By EMILY B. KING
When I gave birth to my son in 2012, I did something that many modern women would condemn me for and even the most understanding lactivists would banish me from society for. I not only decided not to breastfeed, I decided to not even try. It was the first and best parenting decision I’ve made.
When I was pregnant, women (and a shocking number of men) saw my rounded belly and took it as an open invitation to discuss my breasts and what I planned to do with them. “So, are you going to breastfeed?” they asked, and I would answer with my standard vague response, “I’m just going to see how it goes.” A lot of people would say, “Well, you know, as long as you try.” It seemed like the general consensus was that if you tried and failed it was OK. But if you didn’t try, you were selfish.
I went to a wedding when I was seven or eight months pregnant. A guy, who I had met one other time, approached me before the ceremony. He was wheeling around a stroller with a young baby, probably four months old. “So are you going to breastfeed?” he asked. This was literally the second thing he said to me. I was so unprepared for this question that I tripped on my answer and self-consciously crossed my arms in front of my chest. I just murmured something about “trying.”
“Well, you should. I mean once you get past the cracked nipple stage, it’s the easiest thing ever. Plus you’ll lose a ton of weight.” I’m sure his wife, who was in the wedding party, would have really appreciated his sensitivity.
If you’ve never been pregnant or you’re not a woman, you might not be aware of the pressure that is placed upon women to breastfeed. Nothing gets a mommy message board as riled up as the issue of breastfeeding. I made the mistake of wandering onto a Babycenter.com message board one time and watched as women virtually lashed out at each other, hurling conflicting statistics about the importance of how you feed your child. To many of these women, the more you suffered for your child, the more virtuous you were.
I didn’t suffer through cracked nipples or latch issues or whatever problems breastfeeding moms face. I didn’t get that badge of honor for surviving late-night cluster feedings. No, my own personal sacrifice in the name of motherhood came from suffering through nine months of crippling depression, anxiety and panic attacks.
My anxiety and depression were not the typical new mom jitters or hormonal mood swings that even the luckiest pregnant women have to trudge through. These were full-blown panic attacks that left me vomiting and hyperventilating on the bathroom floor. At my best, I was able to fake a smile and talk about nursery colors. At my worst, I was packing a bag and waiting for my sister to come over to check me in to a psychiatric hospital.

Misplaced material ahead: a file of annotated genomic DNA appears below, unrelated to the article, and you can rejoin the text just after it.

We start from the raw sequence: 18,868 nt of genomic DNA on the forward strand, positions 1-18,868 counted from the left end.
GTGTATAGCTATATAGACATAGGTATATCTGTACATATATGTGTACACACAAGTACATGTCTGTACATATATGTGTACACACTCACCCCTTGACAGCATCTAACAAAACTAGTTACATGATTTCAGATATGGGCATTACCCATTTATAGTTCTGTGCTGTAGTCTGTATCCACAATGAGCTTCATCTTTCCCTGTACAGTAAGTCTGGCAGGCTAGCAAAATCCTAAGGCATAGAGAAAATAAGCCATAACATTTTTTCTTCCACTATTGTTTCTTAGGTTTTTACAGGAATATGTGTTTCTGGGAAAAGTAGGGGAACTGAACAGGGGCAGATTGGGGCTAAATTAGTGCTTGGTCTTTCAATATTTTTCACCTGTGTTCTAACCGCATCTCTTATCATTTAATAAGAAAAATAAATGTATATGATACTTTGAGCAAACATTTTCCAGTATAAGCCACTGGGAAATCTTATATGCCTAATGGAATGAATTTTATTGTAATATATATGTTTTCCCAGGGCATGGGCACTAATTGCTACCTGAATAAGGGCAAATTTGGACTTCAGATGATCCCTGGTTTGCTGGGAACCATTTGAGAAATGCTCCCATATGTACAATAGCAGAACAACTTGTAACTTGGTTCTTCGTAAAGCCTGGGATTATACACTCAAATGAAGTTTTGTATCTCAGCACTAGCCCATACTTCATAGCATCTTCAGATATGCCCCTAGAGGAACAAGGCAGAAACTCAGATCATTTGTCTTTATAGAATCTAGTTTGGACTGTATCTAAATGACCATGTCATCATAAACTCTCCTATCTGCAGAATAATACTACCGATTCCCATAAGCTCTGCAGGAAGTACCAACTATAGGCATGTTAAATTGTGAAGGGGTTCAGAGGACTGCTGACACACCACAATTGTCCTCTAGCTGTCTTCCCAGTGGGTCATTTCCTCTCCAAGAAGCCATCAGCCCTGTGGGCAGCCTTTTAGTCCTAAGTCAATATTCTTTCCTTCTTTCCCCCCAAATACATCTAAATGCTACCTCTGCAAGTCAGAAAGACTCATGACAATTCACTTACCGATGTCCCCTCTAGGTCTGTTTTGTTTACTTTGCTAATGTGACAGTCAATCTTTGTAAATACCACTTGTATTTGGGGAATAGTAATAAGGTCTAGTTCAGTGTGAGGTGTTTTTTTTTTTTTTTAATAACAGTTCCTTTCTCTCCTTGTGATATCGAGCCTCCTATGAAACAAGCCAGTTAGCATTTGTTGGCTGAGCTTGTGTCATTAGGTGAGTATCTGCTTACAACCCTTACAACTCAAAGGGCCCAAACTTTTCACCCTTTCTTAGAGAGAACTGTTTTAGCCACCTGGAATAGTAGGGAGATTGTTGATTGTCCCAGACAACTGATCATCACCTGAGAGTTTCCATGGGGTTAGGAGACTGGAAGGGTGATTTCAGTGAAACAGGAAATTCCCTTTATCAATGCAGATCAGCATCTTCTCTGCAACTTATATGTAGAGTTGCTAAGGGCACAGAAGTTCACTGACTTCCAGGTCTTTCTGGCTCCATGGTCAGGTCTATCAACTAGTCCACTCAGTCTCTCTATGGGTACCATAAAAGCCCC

Everyone has heard of postpartum depression. There are support groups and books and medications. But no one had ever warned me about antenatal depression (depression during pregnancy), which affects 14% to 23% of women, according to the American Congress of Obstetricians and Gynecologists. As it turns out, I wasn’t alone.
After many failed remedies—meditation, yoga, progressive muscle relaxation, breathing exercises, acupuncture, self-help books, exercise, diet changes, homeopathic cures, vitamins, Prozac—I found a few that sort of helped: an amazingly supportive husband and family, a good therapist and a prescription for Zoloft.
The Zoloft, which is deemed mostly safe during pregnancy, kept my head above water but I still felt like I was one step away from drowning for the better part of a year. I simply survived pregnancy. When Sawyer decided to make his entrance into the world at 37.5 weeks, he came fast and hard. At just under six pounds, he was born with just a few strong pushes. He was tiny and early, but strong and healthy. He had survived my anxiety and depression as well, and wanted to get the hell out. I didn’t blame him.
After the nurse cleaned him off and handed him over to me, she asked, “Are you breast or bottle feeding him?” I told her I would be bottle-feeding. She showed me how to put a nipple on the premixed bottle of formula and I put it to Sawyer’s lips. He drank, happily, without judgment.
I could have tried. After all, I was elated when he was born and in those first few bleary-eyed days after he was born, I was the happiest I’d ever been. But I was not a stranger to anxiety and depression; it had been an on-and-off presence in my life for the past 10 years. I was a seasoned veteran of mood disorders and I knew that they would usually come back unannounced, at the most inopportune time.